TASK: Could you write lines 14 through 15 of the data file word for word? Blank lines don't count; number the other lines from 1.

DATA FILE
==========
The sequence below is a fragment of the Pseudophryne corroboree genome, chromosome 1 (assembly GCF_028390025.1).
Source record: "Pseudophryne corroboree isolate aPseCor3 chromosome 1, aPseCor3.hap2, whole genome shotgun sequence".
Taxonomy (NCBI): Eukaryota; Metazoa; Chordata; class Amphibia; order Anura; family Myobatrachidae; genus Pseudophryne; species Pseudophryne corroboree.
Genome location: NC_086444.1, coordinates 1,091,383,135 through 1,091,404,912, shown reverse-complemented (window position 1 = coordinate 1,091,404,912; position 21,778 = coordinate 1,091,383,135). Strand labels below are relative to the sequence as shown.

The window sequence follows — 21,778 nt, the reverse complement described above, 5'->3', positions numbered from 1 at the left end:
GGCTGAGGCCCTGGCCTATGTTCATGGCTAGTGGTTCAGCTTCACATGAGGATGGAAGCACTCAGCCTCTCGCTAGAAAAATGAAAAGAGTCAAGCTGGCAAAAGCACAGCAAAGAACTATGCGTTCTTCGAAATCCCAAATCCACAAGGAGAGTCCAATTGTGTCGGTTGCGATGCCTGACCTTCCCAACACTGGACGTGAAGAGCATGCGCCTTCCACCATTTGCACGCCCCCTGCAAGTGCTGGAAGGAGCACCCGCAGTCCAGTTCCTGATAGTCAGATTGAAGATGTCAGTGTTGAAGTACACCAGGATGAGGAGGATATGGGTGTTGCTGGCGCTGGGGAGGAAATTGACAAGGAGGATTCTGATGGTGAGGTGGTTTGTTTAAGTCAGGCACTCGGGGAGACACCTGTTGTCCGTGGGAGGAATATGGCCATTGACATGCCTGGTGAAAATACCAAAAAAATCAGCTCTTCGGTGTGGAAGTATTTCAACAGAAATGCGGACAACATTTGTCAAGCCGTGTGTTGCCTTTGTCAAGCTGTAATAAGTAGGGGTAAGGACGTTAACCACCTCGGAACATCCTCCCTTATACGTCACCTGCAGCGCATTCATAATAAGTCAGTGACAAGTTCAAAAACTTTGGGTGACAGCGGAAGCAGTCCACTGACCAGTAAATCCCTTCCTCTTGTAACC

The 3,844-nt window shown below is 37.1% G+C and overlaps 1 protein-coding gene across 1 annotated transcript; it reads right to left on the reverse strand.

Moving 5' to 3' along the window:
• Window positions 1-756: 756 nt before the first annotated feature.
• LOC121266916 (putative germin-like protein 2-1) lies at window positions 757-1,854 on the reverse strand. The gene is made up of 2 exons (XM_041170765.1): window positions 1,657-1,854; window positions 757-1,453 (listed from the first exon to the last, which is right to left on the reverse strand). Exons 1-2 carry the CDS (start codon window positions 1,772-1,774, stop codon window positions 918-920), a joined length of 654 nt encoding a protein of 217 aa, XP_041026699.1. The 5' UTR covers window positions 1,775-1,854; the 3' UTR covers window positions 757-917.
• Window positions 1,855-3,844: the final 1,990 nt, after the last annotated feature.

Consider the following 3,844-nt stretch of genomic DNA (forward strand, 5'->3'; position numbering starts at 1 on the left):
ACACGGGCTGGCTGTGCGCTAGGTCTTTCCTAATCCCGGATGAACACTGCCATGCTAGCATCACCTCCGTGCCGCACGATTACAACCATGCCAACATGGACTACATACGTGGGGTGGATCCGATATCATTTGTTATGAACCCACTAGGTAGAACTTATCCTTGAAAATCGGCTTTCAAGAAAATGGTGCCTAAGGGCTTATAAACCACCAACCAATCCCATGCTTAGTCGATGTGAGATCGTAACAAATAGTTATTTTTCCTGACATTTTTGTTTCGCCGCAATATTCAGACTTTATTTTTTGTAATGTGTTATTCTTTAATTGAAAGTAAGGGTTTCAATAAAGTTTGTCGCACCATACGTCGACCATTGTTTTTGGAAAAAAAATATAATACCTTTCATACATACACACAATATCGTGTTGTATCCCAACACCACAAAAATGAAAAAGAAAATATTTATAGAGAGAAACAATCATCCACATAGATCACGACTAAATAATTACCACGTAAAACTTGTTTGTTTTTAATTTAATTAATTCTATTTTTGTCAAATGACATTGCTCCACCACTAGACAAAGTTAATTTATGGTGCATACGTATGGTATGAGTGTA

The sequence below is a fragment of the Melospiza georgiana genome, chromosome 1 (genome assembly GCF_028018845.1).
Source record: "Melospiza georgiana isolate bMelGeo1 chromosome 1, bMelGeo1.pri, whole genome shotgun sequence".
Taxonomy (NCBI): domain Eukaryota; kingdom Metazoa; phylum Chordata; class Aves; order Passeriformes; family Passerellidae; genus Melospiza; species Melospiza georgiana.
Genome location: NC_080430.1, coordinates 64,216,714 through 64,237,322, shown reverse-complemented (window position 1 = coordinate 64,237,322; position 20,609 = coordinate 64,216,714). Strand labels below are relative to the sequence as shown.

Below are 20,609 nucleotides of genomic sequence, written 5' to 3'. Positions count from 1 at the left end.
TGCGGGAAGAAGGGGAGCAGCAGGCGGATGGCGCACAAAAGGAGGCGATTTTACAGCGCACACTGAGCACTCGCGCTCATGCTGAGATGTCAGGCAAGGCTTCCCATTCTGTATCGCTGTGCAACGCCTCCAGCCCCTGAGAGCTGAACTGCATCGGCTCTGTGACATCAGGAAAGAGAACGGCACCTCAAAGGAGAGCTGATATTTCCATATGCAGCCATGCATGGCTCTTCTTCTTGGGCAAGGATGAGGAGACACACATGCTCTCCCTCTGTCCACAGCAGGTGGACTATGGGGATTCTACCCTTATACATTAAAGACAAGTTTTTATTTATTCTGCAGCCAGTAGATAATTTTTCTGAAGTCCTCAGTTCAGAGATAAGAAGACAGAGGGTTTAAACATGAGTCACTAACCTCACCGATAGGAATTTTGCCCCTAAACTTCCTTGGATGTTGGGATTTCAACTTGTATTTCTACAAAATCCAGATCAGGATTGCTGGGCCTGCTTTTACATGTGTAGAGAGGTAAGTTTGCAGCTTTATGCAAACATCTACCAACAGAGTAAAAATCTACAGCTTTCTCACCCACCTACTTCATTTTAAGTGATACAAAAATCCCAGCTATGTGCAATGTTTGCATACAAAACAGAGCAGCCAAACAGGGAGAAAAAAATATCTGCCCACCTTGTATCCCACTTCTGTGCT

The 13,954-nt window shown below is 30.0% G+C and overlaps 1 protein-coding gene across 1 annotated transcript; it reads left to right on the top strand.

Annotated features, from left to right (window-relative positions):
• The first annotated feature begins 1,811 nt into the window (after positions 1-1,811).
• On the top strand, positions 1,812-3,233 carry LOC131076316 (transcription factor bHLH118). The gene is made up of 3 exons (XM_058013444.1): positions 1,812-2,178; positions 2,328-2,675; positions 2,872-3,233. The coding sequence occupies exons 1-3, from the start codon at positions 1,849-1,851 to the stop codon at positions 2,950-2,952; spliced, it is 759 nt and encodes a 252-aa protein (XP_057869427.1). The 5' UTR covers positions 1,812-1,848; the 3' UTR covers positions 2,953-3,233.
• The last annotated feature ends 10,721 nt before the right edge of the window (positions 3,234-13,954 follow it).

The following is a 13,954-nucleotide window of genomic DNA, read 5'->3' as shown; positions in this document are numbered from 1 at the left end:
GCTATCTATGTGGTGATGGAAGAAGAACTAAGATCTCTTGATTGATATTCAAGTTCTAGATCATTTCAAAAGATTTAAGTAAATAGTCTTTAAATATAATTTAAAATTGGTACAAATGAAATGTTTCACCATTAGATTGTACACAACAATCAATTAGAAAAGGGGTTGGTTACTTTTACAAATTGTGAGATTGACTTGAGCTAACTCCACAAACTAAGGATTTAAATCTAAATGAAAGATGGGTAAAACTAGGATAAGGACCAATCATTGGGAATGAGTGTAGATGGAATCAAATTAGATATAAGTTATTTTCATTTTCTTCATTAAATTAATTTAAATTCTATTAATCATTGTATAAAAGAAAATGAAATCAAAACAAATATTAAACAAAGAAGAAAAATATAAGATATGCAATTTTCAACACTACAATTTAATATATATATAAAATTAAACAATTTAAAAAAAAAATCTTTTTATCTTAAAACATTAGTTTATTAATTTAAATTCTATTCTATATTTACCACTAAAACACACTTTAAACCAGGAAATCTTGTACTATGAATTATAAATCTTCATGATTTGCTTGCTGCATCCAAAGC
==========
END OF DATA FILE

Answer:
The sequence below is a fragment of the Melospiza georgiana genome, chromosome 1 (genome assembly GCF_028018845.1).
Source record: "Melospiza georgiana isolate bMelGeo1 chromosome 1, bMelGeo1.pri, whole genome shotgun sequence".